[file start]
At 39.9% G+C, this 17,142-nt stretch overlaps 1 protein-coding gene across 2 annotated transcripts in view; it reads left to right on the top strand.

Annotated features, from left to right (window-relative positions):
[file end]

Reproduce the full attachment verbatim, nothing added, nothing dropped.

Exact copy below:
At 39.9% G+C, this 17,142-nt stretch overlaps 1 protein-coding gene across 2 annotated transcripts in view; it reads left to right on the top strand.

Annotated features, from left to right (window-relative positions):